Social Media for Content Promotion — Social media marketing is a perfect channel for sharing your best site and blog content with readers. Once you build a loyal following on social media, you'll be able to post all your new content and make sure your readers can find new stuff right away. Plus, great blog content will help you build more followers. It's a surprising way that content marketing and social media marketing benefit each other.
Although online marketing creates many opportunities for businesses to grow their presence via the internet and build their audiences, there are also inherent challenges with these methods of marketing. First, the marketing can become impersonal, due to the virtual nature of message and content delivery to a desired audience. Marketers must inform their strategy for online marketing with a strong understanding of their customer’s needs and preferences. Techniques like surveys, user testing, and in-person conversations can be used to understand the overall user experience.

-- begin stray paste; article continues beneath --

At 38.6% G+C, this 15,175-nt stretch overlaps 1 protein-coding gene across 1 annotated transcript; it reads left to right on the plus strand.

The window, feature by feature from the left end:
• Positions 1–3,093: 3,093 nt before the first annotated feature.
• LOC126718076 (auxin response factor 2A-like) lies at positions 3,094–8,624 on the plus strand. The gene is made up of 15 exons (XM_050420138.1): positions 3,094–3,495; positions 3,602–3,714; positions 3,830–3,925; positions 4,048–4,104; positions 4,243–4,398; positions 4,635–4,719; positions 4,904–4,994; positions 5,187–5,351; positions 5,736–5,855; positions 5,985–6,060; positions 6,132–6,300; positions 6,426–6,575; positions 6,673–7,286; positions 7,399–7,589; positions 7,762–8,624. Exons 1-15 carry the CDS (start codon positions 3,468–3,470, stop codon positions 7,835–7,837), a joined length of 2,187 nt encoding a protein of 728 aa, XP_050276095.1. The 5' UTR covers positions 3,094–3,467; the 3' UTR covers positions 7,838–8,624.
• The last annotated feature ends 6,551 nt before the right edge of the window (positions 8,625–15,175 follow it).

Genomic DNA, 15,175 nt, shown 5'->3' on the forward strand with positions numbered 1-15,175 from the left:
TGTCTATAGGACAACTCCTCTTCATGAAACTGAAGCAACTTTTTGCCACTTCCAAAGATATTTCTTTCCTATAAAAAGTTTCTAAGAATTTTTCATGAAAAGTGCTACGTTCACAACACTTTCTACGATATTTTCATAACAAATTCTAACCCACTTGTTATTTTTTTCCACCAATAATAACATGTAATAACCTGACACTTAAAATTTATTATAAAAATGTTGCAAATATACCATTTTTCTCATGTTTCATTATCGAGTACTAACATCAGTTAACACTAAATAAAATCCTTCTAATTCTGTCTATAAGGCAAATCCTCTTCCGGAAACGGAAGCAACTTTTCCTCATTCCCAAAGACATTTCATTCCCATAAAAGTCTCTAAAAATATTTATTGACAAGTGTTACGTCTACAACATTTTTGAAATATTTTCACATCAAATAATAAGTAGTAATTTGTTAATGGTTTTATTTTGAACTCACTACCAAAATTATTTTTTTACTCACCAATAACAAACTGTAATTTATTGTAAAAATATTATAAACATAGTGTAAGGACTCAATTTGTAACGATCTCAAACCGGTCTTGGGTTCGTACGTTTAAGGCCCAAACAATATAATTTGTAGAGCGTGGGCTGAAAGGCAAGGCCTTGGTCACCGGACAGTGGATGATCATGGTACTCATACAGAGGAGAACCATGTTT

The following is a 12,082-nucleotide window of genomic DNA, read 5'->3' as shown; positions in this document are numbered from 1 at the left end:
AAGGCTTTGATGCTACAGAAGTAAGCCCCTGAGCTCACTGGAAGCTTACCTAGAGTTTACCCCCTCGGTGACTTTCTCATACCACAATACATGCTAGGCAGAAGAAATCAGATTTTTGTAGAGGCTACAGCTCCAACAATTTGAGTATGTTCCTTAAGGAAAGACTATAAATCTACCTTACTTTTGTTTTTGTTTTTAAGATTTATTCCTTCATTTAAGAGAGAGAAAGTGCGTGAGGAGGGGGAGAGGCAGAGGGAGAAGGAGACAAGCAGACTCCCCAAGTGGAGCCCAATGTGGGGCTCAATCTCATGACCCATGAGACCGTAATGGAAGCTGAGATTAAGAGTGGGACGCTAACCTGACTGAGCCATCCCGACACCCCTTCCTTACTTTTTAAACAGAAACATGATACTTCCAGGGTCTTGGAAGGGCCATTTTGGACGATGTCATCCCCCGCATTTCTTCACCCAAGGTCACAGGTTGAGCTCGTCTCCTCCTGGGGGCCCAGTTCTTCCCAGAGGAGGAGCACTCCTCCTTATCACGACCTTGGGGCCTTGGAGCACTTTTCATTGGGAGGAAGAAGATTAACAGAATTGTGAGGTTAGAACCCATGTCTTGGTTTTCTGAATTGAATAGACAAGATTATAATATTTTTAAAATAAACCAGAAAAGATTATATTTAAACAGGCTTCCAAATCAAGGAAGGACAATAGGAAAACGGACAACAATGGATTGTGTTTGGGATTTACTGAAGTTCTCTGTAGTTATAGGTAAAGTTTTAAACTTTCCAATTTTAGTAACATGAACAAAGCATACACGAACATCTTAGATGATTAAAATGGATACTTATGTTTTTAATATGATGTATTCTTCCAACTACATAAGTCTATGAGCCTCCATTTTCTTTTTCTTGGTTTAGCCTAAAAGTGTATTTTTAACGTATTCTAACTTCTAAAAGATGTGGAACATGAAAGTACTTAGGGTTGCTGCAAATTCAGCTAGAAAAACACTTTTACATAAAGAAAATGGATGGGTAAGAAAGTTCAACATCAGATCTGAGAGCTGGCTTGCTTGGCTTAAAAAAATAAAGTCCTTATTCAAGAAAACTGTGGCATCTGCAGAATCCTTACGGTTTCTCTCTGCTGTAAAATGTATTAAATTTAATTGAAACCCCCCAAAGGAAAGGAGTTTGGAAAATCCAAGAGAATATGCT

Instagram has proven itself a powerful platform for marketers to reach their customers and prospects through sharing pictures and brief messages. According to a study by Simply Measured, 71% of the world's largest brands are now using Instagram as a marketing channel.[58] For companies, Instagram can be used as a tool to connect and communicate with current and potential customers. The company can present a more personal picture of their brand, and by doing so the company conveys a better and true picture of itself. The idea of Instagram pictures lies on on-the-go, a sense that the event is happening right now, and that adds another layer to the personal and accurate picture of the company. In fact, Thomas Rankin, co-founder and CEO of the program Dash Hudson, stated that when he approves a blogger's Instagram post before it is posted on the behalf of a brand his company represents, his only negative feedback is if it looks too posed. "It's not an editorial photo," he explained, "We're not trying to be a magazine. We're trying to create a moment."[57] Another option Instagram provides the opportunity for companies to reflect a true picture of the brandfrom the perspective of the customers, for instance, using the user-generated contents thought the hashtags encouragement.[59] Other than the filters and hashtags functions, the Instagram's 15-second videos and the recently added ability to send private messages between users have opened new opportunities for brands to connect with customers in a new extent, further promoting effective marketing on Instagram.